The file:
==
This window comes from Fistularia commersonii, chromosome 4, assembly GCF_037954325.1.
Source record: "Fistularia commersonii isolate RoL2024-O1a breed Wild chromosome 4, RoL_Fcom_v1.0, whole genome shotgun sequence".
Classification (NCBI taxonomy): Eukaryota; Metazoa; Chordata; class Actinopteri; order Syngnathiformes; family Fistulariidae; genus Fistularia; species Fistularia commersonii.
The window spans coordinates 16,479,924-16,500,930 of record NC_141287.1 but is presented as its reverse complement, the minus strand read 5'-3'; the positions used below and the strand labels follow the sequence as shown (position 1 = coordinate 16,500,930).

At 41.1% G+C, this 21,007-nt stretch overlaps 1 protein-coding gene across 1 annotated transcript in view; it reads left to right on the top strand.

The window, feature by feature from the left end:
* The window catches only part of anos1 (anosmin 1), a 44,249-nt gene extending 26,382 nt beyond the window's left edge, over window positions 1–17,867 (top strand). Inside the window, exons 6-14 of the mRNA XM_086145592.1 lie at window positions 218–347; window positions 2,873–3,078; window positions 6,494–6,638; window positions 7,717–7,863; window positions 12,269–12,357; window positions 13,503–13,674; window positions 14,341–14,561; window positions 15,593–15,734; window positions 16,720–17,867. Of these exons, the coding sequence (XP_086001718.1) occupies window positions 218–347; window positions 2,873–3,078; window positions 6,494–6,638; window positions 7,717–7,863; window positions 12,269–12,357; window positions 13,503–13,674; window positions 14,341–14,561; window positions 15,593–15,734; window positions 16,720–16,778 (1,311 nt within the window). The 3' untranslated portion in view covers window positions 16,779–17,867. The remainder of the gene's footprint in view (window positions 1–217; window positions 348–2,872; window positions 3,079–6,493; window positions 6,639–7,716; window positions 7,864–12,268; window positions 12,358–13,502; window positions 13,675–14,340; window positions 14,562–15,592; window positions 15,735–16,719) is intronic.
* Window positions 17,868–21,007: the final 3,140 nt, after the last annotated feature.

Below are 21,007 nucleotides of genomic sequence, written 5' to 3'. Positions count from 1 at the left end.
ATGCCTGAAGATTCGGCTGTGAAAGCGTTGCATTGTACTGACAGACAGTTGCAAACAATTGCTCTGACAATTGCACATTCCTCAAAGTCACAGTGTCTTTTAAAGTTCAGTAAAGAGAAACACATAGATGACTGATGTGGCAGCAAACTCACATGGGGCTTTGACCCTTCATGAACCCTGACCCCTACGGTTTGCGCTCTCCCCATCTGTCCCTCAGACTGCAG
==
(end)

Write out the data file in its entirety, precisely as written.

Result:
This window comes from Fistularia commersonii, chromosome 4, assembly GCF_037954325.1.
Source record: "Fistularia commersonii isolate RoL2024-O1a breed Wild chromosome 4, RoL_Fcom_v1.0, whole genome shotgun sequence".
Classification (NCBI taxonomy): Eukaryota; Metazoa; Chordata; class Actinopteri; order Syngnathiformes; family Fistulariidae; genus Fistularia; species Fistularia commersonii.
The window spans coordinates 16,479,924-16,500,930 of record NC_141287.1 but is presented as its reverse complement, the minus strand read 5'-3'; the positions used below and the strand labels follow the sequence as shown (position 1 = coordinate 16,500,930).

At 41.1% G+C, this 21,007-nt stretch overlaps 1 protein-coding gene across 1 annotated transcript in view; it reads left to right on the top strand.

The window, feature by feature from the left end:
* The window catches only part of anos1 (anosmin 1), a 44,249-nt gene extending 26,382 nt beyond the window's left edge, over window positions 1–17,867 (top strand). Inside the window, exons 6-14 of the mRNA XM_086145592.1 lie at window positions 218–347; window positions 2,873–3,078; window positions 6,494–6,638; window positions 7,717–7,863; window positions 12,269–12,357; window positions 13,503–13,674; window positions 14,341–14,561; window positions 15,593–15,734; window positions 16,720–17,867. Of these exons, the coding sequence (XP_086001718.1) occupies window positions 218–347; window positions 2,873–3,078; window positions 6,494–6,638; window positions 7,717–7,863; window positions 12,269–12,357; window positions 13,503–13,674; window positions 14,341–14,561; window positions 15,593–15,734; window positions 16,720–16,778 (1,311 nt within the window). The 3' untranslated portion in view covers window positions 16,779–17,867. The remainder of the gene's footprint in view (window positions 1–217; window positions 348–2,872; window positions 3,079–6,493; window positions 6,639–7,716; window positions 7,864–12,268; window positions 12,358–13,502; window positions 13,675–14,340; window positions 14,562–15,592; window positions 15,735–16,719) is intronic.
* Window positions 17,868–21,007: the final 3,140 nt, after the last annotated feature.

Below are 21,007 nucleotides of genomic sequence, written 5' to 3'. Positions count from 1 at the left end.
ATGCCTGAAGATTCGGCTGTGAAAGCGTTGCATTGTACTGACAGACAGTTGCAAACAATTGCTCTGACAATTGCACATTCCTCAAAGTCACAGTGTCTTTTAAAGTTCAGTAAAGAGAAACACATAGATGACTGATGTGGCAGCAAACTCACATGGGGCTTTGACCCTTCATGAACCCTGACCCCTACGGTTTGCGCTCTCCCCATCTGTCCCTCAGACTGCAG